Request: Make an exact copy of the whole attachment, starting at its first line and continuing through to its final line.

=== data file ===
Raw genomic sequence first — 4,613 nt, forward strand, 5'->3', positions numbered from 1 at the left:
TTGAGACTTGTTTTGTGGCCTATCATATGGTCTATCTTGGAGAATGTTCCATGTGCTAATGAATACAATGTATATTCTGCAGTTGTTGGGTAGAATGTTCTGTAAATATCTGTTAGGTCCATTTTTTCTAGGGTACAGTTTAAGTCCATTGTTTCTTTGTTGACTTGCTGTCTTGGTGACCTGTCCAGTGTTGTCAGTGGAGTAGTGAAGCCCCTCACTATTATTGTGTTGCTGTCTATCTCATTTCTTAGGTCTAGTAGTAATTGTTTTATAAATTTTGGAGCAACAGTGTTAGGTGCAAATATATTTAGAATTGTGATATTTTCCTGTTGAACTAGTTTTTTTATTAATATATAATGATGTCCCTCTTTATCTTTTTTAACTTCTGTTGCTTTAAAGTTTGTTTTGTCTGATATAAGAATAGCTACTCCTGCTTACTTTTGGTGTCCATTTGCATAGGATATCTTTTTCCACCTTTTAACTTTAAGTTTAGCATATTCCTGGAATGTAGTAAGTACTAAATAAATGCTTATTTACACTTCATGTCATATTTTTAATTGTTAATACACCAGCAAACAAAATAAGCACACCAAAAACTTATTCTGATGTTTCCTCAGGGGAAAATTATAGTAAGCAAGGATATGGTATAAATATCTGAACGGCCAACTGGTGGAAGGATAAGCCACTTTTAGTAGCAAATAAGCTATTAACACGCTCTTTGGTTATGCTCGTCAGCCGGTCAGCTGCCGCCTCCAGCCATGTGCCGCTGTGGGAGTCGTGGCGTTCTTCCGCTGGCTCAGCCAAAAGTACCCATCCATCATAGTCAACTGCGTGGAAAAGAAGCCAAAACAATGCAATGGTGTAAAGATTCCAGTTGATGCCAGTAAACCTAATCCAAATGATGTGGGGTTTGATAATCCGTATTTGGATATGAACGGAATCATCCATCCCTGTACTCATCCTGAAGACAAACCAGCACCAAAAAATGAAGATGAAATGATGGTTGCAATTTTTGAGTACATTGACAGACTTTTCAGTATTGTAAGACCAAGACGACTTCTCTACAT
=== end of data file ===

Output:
Raw genomic sequence first — 4,613 nt, forward strand, 5'->3', positions numbered from 1 at the left:
TTGAGACTTGTTTTGTGGCCTATCATATGGTCTATCTTGGAGAATGTTCCATGTGCTAATGAATACAATGTATATTCTGCAGTTGTTGGGTAGAATGTTCTGTAAATATCTGTTAGGTCCATTTTTTCTAGGGTACAGTTTAAGTCCATTGTTTCTTTGTTGACTTGCTGTCTTGGTGACCTGTCCAGTGTTGTCAGTGGAGTAGTGAAGCCCCTCACTATTATTGTGTTGCTGTCTATCTCATTTCTTAGGTCTAGTAGTAATTGTTTTATAAATTTTGGAGCAACAGTGTTAGGTGCAAATATATTTAGAATTGTGATATTTTCCTGTTGAACTAGTTTTTTTATTAATATATAATGATGTCCCTCTTTATCTTTTTTAACTTCTGTTGCTTTAAAGTTTGTTTTGTCTGATATAAGAATAGCTACTCCTGCTTACTTTTGGTGTCCATTTGCATAGGATATCTTTTTCCACCTTTTAACTTTAAGTTTAGCATATTCCTGGAATGTAGTAAGTACTAAATAAATGCTTATTTACACTTCATGTCATATTTTTAATTGTTAATACACCAGCAAACAAAATAAGCACACCAAAAACTTATTCTGATGTTTCCTCAGGGGAAAATTATAGTAAGCAAGGATATGGTATAAATATCTGAACGGCCAACTGGTGGAAGGATAAGCCACTTTTAGTAGCAAATAAGCTATTAACACGCTCTTTGGTTATGCTCGTCAGCCGGTCAGCTGCCGCCTCCAGCCATGTGCCGCTGTGGGAGTCGTGGCGTTCTTCCGCTGGCTCAGCCAAAAGTACCCATCCATCATAGTCAACTGCGTGGAAAAGAAGCCAAAACAATGCAATGGTGTAAAGATTCCAGTTGATGCCAGTAAACCTAATCCAAATGATGTGGGGTTTGATAATCCGTATTTGGATATGAACGGAATCATCCATCCCTGTACTCATCCTGAAGACAAACCAGCACCAAAAAATGAAGATGAAATGATGGTTGCAATTTTTGAGTACATTGACAGACTTTTCAGTATTGTAAGACCAAGACGACTTCTCTACAT